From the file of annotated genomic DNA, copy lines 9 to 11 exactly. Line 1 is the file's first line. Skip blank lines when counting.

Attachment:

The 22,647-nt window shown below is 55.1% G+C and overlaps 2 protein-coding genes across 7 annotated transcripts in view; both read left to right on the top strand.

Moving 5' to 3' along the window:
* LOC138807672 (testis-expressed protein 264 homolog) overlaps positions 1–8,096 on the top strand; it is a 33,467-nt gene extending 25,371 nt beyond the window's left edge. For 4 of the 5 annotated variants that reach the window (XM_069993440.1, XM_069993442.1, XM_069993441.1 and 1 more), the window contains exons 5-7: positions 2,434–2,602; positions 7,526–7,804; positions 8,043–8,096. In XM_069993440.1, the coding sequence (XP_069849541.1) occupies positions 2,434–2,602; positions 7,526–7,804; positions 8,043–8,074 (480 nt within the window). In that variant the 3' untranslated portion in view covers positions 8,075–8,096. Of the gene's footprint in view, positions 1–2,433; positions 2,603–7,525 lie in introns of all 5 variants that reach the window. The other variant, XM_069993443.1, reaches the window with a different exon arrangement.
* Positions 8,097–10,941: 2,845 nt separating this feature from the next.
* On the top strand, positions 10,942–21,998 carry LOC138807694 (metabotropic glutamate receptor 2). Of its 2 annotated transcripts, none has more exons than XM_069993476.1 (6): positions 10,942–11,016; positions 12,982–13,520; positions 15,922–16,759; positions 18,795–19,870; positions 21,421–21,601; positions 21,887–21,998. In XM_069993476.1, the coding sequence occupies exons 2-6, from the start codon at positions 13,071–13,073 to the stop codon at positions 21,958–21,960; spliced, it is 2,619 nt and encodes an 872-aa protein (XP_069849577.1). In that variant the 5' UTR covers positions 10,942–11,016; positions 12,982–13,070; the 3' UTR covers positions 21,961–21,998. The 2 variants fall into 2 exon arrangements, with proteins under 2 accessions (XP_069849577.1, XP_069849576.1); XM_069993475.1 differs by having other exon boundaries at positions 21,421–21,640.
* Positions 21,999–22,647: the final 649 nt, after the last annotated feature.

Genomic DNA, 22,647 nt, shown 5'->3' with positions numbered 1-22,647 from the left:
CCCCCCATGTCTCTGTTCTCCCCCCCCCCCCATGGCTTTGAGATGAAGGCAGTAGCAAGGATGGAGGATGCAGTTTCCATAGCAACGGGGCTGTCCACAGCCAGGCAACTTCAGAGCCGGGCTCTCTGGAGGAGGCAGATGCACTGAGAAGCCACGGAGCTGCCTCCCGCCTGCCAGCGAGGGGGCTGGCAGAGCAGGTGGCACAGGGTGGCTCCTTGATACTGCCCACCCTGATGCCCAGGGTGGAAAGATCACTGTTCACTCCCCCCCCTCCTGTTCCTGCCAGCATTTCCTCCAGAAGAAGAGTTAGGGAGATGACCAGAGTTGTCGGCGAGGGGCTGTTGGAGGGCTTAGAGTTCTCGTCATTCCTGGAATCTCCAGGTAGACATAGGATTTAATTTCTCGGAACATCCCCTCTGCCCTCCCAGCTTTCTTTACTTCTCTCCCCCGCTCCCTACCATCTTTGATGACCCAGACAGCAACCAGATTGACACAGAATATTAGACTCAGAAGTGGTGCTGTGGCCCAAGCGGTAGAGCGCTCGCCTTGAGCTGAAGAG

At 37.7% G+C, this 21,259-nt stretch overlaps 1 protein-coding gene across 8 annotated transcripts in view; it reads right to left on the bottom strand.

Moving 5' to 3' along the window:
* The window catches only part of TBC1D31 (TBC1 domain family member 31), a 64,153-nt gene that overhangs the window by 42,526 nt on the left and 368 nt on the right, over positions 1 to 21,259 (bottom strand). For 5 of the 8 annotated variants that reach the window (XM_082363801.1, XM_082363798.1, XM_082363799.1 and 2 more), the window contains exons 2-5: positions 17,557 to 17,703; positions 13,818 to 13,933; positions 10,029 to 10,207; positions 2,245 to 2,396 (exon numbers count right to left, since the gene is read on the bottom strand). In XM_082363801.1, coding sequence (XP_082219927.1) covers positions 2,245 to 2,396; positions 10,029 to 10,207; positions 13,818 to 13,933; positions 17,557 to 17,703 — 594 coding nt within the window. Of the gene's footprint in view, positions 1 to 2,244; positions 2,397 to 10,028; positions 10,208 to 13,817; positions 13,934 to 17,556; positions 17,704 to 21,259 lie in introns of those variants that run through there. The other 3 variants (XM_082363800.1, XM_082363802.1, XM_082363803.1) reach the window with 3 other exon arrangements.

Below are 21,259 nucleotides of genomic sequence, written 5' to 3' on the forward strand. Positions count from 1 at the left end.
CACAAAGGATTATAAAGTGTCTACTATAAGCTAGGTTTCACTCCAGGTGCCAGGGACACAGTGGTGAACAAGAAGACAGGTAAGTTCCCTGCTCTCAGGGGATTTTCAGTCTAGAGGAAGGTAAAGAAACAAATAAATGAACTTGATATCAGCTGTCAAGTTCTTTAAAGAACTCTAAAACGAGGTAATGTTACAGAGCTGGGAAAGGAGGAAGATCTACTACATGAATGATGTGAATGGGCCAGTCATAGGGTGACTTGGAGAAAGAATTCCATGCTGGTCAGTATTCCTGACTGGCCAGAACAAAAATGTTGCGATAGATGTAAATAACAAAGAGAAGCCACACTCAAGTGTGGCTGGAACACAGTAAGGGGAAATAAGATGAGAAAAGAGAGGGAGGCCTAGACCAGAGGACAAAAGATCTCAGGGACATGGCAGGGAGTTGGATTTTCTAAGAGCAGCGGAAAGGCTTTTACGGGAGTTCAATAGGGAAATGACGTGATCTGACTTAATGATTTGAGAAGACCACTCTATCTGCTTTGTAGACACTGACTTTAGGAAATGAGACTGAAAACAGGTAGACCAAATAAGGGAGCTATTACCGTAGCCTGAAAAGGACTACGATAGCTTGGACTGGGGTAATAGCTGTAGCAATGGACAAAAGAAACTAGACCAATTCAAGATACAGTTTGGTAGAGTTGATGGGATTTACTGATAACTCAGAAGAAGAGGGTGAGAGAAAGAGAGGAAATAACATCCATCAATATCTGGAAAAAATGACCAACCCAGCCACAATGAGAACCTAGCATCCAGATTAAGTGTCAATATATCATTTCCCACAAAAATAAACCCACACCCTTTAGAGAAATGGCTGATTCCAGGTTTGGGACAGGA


At 37.7% G+C, this 21,259-nt stretch overlaps 1 protein-coding gene across 8 annotated transcripts in view; it reads right to left on the bottom strand.

Moving 5' to 3' along the window:
* The window catches only part of TBC1D31 (TBC1 domain family member 31), a 64,153-nt gene that overhangs the window by 42,526 nt on the left and 368 nt on the right, over positions 1 to 21,259 (bottom strand). For 5 of the 8 annotated variants that reach the window (XM_082363801.1, XM_082363798.1, XM_082363799.1 and 2 more), the window contains exons 2-5: positions 17,557 to 17,703; positions 13,818 to 13,933; positions 10,029 to 10,207; positions 2,245 to 2,396 (exon numbers count right to left, since the gene is read on the bottom strand). In XM_082363801.1, coding sequence (XP_082219927.1) covers positions 2,245 to 2,396; positions 10,029 to 10,207; positions 13,818 to 13,933; positions 17,557 to 17,703 — 594 coding nt within the window. Of the gene's footprint in view, positions 1 to 2,244; positions 2,397 to 10,028; positions 10,208 to 13,817; positions 13,934 to 17,556; positions 17,704 to 21,259 lie in introns of those variants that run through there. The other 3 variants (XM_082363800.1, XM_082363802.1, XM_082363803.1) reach the window with 3 other exon arrangements.